Just as we were settling in to our little jolly and thinking about the fire at the Clachaig inn, course instructor Mike Greene fell over. And broke his wrist. And so started the first in a succession of rescue simulations! In the following days, many a survival shelter-come-spinnaker sail would be wrestled with on cold and windy hillsides. We would snow-belay confused hikers from cliffs, dig out avalanche victims and even rescue various faculty members from the only crevasse in Scotland (conveniently located above the Aonach mor ski lifts).
Robin Barraclough on 'Gutless', Ben Nevis
All of this was achieved while taking in some of the region’s finest mountain routes including Stob Dearg via Curved Ridge, Bein a'Bheithir via Schoolhouse Ridge, Stob coire nan lochan via Dorsal Arête, and for the Scottish winter veterans: ascents of The Curtain and Gutless on Ben Nevis.
Breezy conditions on Aonach Mor, heading up for some crevasse rescue
The author desperately fiddling with Prusiks, while guide Garry shakes his head
A nice sheltered spot for a lunch break
None of this would be possible without our expert guiding team, under the leadership of Graham McMahon. To take a disparate group of medics with wide ranging winter experience and produce safe, quality days out (in combination fresh snowfall creating challenging avalanche forecasts), was no mean feat.
Steely, professional mountaineers
Ian Hey guides us on Curved Ridge, with more fresh snow than we'd hoped for
Judging from the smiles on the faces of the returning climbers every evening, it had clearly been a storming success. A personal thanks must go to the guides I was out with, including Garry Smith, Ian Hey, Steve Long and Libby Peter. All the guides went to great lengths to pass on the benefit of their experience to us, even patiently working on crevasse rescue ropework back at the hotel.
A gorgeous day on the zigzags, Glencoe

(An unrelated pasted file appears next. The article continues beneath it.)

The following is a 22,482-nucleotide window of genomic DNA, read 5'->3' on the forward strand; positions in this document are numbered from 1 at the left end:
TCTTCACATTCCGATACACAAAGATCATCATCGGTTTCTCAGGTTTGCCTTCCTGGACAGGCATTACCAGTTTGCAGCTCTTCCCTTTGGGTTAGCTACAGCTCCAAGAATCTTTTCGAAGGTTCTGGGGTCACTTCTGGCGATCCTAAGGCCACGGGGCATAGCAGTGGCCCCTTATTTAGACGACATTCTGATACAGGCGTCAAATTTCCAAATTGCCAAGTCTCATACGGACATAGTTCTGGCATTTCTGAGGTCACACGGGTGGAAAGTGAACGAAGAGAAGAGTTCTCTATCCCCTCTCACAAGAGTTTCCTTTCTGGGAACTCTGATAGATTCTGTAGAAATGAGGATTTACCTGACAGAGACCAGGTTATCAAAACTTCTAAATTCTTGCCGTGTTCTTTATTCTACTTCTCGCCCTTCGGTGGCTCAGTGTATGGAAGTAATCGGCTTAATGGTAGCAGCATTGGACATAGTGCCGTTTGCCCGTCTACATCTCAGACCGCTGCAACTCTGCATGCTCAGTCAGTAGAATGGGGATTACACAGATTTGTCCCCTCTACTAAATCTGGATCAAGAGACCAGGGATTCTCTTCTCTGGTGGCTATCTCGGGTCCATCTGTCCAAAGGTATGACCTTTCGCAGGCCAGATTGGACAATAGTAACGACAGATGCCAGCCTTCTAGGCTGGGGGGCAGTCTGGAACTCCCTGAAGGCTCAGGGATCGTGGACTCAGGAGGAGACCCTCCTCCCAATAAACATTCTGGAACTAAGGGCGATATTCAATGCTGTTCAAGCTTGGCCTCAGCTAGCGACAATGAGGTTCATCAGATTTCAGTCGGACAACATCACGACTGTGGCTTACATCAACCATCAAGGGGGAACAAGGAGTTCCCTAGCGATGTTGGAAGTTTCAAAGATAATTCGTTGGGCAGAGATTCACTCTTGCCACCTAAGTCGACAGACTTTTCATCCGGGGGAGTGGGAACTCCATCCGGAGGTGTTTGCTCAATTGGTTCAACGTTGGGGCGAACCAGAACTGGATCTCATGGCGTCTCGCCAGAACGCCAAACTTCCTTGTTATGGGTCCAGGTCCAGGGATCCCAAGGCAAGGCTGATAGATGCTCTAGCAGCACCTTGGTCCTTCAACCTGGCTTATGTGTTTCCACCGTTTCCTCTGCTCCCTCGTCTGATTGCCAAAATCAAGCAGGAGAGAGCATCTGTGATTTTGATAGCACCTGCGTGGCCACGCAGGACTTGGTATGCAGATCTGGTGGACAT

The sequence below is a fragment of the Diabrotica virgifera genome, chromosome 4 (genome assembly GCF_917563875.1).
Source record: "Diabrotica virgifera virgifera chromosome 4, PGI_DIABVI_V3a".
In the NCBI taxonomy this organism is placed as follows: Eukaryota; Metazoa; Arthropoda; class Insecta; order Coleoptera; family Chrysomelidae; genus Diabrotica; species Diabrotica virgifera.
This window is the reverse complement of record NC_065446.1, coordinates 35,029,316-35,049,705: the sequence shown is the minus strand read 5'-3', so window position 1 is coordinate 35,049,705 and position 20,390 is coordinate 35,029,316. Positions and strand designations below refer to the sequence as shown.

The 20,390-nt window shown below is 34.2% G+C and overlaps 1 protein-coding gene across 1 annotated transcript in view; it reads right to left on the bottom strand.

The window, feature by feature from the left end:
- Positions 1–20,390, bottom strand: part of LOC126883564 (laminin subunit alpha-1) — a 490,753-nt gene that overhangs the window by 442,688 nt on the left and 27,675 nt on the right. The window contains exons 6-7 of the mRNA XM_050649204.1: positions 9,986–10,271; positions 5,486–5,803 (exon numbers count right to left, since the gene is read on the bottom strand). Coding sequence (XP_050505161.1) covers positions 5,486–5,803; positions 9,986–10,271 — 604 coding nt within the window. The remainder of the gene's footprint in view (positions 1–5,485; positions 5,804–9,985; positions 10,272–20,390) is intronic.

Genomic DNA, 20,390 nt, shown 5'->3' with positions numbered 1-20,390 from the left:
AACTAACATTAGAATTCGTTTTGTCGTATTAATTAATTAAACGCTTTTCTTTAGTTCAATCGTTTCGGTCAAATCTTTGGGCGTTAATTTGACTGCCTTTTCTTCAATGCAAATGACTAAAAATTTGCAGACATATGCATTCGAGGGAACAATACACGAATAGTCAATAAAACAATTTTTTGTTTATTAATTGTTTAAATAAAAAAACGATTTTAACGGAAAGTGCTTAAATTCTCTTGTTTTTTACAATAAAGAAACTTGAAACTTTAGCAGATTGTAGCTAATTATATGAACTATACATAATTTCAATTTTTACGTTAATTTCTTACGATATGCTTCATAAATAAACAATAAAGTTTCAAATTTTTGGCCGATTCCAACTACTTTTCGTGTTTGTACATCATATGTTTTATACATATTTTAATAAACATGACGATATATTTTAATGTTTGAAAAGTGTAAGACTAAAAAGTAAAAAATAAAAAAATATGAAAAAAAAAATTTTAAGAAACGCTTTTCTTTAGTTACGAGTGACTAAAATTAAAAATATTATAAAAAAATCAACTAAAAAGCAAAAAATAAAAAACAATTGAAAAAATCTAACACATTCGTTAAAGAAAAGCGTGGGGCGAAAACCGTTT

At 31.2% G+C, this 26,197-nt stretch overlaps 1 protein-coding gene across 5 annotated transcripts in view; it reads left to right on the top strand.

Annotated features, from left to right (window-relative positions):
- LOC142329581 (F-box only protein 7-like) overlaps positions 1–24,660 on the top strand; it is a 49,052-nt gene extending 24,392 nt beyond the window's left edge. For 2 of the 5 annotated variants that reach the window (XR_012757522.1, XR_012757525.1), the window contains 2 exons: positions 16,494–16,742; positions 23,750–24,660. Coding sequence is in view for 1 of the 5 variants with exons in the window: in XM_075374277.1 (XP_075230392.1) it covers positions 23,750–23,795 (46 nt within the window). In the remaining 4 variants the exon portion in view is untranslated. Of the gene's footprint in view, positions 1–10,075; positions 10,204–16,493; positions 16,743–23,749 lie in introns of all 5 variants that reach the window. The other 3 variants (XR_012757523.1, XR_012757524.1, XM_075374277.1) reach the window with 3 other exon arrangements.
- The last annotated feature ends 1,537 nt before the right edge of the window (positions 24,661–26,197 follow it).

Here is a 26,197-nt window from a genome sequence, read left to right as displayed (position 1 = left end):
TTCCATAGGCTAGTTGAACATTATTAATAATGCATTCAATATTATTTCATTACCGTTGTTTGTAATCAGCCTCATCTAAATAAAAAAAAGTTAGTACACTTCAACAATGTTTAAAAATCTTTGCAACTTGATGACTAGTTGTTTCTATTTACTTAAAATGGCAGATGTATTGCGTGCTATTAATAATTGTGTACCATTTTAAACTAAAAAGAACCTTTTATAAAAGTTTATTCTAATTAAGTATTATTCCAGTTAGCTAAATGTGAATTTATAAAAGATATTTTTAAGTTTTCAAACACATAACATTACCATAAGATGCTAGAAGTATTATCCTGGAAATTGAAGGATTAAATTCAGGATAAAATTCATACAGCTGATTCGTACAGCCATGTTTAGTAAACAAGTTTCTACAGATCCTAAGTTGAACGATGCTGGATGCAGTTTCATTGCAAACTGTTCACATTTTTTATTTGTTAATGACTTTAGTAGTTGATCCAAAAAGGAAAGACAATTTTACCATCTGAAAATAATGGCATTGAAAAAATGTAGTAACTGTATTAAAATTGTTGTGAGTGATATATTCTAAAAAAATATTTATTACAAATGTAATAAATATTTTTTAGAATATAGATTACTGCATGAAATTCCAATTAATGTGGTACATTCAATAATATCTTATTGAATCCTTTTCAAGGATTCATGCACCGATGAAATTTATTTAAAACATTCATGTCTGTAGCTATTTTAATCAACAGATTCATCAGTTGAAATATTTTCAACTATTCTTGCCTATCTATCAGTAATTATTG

One of the aims of the module was to reinforce that when practicing medicine in the mountain environment, you are a mountaineer first and a medic second. In sub zero temperatures and on dangerously exposed cliffsides, ensuring your team is safe, securing injured climbers with quick and efficient ropework and protecting vicims from environmental injury should be early priorities.
Some key lessons I learned from the climber rescue scenario:
- Make your casualty safe early with your own protection; Never assume the victim’s harness and gear are set up correctly.
- Use the casualty's own warm gear when available
- Before descending to an injured climber, think about how to make them safe and also work effectively. For example, putting a ‘Y' shaped double clip-in point on the rope before descending can help keep the casualty upright and keep the rescuer in a good position to provide care
- Italian hitches are a simple and effective way of quickly lowering a climber, and can be operated at a distance from the anchor point
- To communicate with the rescuer once lowered, a prusik can be used on the static rope to get closer to the edge while staying safe.
The final day was spent in Glencoe, for a combination of avalanche rescue and snow survival techniques. We were introduced to avalanche transceivers and given the chance to experience search and rescue.
Even in a simulation, the enormity of the task facing a rescue team searching for missing avalanche victims became quickly apparent. Even with the aid of transceivers, you are in a race against time, knowing the victims’ survival chances are slipping away with every minute under the snow.
I got the chance to lead one of the avalanche rescue scenarios. I arrived on scene to be told there were potentially seven casualties lost under the snow. I had seven team members. Each casualty required location, extraction, triage and frequently, resuscitation. It quickly became apparent there were far too few of us! After initially trying to coordinate from the sidelines, the urge to help with the rescuing became too strong and I got involved with the digging.
Keeping tabs on which casualties had been located, and their clinical status quickly became impossible. We saved some lives, but by the end it felt pretty messy. Let’s just say it was character building stuff! I have massive respect for the guys that get out there and do this every winter. After the avalanche carnage of the morning, I was glad of the afternoon R&R: building snowholes followed by glissading down the slopes, saying our goodbyes and heading home to impending lockdown.
Party in the snow cave
The diploma may be starting to feel like a distant memory, but we will be back together again, and the mountains will be waiting for us.
In the meantime stay healthy and stay safe!
If you would like to find out more about mountain medicine why not join the British Mountain Medicine Society? See this link for details.